Late September and early October has been a quieter period in my year, which has allowed me more time to play golf with my wife at my own club, Copt Heath GC. This paid dividends because somehow we managed to win a mixed foursomes knockout (albeit the second division), mainly I have to say thanks to my wife’s good play.
Whilst the ‘Indian summer’ did not entirely materialise temperature wise, back ‘on the road’ as it were I have enjoyed playing in great conditions and on courses which continue to be in excellent shape even this late in the season. I think this is testament to improvements in greenkeeping which have continued throughout my golfing career. When I think back to when I started to play in the early 1980s, if you managed to have a season of six months you were extremely lucky, but now eight to nine months is becoming the norm. Personally I think changes in climate have had an effect, but the real catalysts to this extension to the season are without doubt the modernisation of greenkeeping techniques, educational standards in greenkeeping and the machinery now being used.
A visit to Beaconsfield GC for the Chiltern & Home Counties regional meeting was very enjoyable and surprising in that, for those of you who don’t know the venue, access to the local railway station (Seer Green and Jordans) is from the club car park. I then found out that this station is on the Chilterns line from Marylebone to Birmingham, which I regularly use, catching the train from my village station Dorridge – small world! The day was excellent (meeting, golf, etc) and my thanks go to all concerned.
A journey to Hayling GC to visit the Southern region proved to be well worth the visit.This lovely, traditional, links course, where thankfully the wind only blew lightly, was in great shape and provided a fair but stern test for all those playing.The golf followed a well attended meeting in the morning with some excellent presenters and the liveliest open forum I have experienced on my visits. The fact that it occurred over a ‘working lunch’ did not seem to detract from the willingness to discuss/debate issues of concern to those present. Indeed one of the topics led to an inclusion of up to date advice in that week’s Friday enewsletter to you all.
Then came the quarterly Board meeting, which was very interesting and covered a multitude of topics about which you will hear in the near future. All I can say is that the Board continues to strive to provide you, the working manager, with the proper tools to ensure that you can do your job more efficiently. Obviously one current topic of major interest is the Conference, about which you have all received much information. Safe to say at this meeting it was announced that it was virtually sold out (since then it is sold out) and will have occurred by the time you read this. The success, and hopefully it will have been a raging success, will be down to all those involved in the planning for this major event – no stone had remained unturned!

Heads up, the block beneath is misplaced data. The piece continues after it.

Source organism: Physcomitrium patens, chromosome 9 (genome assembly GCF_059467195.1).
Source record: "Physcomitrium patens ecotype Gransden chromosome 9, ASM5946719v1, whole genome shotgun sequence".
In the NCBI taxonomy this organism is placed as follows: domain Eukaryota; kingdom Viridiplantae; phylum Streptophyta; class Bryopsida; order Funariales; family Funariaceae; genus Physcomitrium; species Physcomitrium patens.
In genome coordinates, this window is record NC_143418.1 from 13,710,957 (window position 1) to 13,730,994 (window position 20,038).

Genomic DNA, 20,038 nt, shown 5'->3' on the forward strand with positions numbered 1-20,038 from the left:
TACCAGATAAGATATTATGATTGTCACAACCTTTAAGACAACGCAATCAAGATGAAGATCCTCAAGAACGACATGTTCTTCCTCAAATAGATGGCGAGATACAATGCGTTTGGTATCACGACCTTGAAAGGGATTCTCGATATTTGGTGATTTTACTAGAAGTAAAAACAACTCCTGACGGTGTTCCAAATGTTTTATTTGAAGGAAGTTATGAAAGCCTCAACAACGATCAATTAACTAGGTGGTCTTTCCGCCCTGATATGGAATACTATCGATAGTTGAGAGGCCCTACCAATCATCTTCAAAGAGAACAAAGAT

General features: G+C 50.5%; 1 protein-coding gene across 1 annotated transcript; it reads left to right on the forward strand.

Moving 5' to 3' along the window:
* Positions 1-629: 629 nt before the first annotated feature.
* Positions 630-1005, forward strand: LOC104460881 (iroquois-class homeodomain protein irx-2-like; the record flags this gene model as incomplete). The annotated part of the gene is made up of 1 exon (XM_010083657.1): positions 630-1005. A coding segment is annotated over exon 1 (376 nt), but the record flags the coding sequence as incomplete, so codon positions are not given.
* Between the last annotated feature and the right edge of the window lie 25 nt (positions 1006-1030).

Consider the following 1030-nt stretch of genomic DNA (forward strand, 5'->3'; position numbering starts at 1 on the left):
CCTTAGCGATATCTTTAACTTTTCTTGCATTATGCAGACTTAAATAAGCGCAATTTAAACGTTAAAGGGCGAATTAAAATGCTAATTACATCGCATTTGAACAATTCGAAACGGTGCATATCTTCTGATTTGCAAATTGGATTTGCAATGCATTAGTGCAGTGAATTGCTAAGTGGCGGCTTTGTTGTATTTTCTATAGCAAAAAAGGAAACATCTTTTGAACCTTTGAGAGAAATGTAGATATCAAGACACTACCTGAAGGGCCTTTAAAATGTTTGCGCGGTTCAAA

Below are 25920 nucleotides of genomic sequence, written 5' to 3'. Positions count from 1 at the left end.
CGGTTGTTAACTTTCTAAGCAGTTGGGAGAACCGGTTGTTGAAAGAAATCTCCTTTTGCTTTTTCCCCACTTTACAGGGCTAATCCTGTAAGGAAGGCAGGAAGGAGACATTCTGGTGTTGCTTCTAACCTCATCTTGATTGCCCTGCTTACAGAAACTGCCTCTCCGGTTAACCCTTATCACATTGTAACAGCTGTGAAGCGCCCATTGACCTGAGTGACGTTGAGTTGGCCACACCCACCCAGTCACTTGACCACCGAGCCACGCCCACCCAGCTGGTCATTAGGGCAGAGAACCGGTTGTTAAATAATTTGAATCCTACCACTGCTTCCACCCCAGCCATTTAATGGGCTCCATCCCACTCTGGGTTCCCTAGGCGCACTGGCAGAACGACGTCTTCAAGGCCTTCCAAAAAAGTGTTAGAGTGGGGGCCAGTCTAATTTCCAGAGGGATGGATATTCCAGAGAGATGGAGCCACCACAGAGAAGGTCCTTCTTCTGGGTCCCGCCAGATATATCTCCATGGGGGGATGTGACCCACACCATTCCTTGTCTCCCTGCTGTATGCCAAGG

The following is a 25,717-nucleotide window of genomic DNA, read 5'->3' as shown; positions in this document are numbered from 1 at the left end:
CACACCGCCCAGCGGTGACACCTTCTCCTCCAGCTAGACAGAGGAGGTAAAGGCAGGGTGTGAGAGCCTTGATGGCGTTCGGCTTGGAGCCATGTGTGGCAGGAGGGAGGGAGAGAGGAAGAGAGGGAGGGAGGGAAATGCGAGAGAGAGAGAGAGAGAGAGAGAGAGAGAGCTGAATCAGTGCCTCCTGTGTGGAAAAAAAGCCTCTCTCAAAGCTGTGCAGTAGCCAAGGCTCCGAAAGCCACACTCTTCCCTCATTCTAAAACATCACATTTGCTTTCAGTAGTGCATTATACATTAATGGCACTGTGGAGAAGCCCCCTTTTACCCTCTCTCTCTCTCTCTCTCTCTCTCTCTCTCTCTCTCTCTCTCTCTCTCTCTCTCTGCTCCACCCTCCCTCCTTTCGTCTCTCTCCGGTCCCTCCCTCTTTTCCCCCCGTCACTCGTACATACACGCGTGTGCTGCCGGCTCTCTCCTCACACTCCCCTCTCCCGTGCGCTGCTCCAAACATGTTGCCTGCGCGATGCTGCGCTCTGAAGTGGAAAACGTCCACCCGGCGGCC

What do you all think about the news concerning entrance and membership fees at Wentworth? The announcement occurred just before my visit to Frilford Heath GC, the 54-hole complex in Oxfordshire, for the London & Home Counties regional meeting. It goes without saying that there was great interest amongst those present, with many saying that they had received enquiries regarding membership from existing Wentworth members. However, they were also stating that their clubs would not alter existing entr y requirements just to accommodate ex-Wentworth members. What a dilemma for those caught up in this predicament.
For the record, I was enter tained ver y well, as I have been everywhere, at Frilford Heath GC, where another well patronised meeting had interesting speakers and where for the third regional visit running I listened to John Nicholson, Arboricultural Consultant, who is always interesting. Thankfully he had changed a few slides over the three talks, but still tried to test me on my ‘schoolboy’ Latin – by the third session I had remembered some.
There now remains my visit to our colleagues in Northern Ireland, a Regional Managers meeting at The Belfry and of course the National Conference to attend.
You will all have seen that Howard Williams, currently North West Regional Manager, has been nominated as National Captain Elect. I have known Howard well for many years and wish him well.
Oh, and I nearly forgot, in amongst all these visits, my own region held it’s AGM at which the new regional structure was approved and a new Regional Manager elected. I wish him well!